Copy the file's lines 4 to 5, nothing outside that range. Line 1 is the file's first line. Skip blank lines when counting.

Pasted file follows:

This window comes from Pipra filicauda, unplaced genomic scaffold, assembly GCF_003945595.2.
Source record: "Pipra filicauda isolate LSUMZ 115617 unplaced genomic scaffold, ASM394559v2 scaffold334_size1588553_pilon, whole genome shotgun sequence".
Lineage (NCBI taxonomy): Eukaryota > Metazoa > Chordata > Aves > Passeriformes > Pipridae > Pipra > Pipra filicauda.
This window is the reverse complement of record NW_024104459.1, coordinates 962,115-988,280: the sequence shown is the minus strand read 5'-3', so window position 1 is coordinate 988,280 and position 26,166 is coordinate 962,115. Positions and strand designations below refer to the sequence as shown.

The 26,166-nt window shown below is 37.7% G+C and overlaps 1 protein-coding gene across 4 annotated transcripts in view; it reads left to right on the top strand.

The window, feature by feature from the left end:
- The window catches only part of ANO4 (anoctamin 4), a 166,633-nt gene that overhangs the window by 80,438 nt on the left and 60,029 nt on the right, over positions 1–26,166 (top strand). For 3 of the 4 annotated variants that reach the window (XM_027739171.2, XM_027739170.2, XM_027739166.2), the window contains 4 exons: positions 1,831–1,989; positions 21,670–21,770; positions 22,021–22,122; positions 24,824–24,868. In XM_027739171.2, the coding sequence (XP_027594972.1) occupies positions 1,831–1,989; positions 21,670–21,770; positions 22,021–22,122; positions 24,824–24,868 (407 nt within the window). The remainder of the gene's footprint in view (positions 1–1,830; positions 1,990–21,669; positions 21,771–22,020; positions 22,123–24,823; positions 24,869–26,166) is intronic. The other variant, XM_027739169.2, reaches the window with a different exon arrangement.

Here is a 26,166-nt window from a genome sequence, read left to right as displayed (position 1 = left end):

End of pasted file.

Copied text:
This window is the reverse complement of record NW_024104459.1, coordinates 962,115-988,280: the sequence shown is the minus strand read 5'-3', so window position 1 is coordinate 988,280 and position 26,166 is coordinate 962,115. Positions and strand designations below refer to the sequence as shown.

The 26,166-nt window shown below is 37.7% G+C and overlaps 1 protein-coding gene across 4 annotated transcripts in view; it reads left to right on the top strand.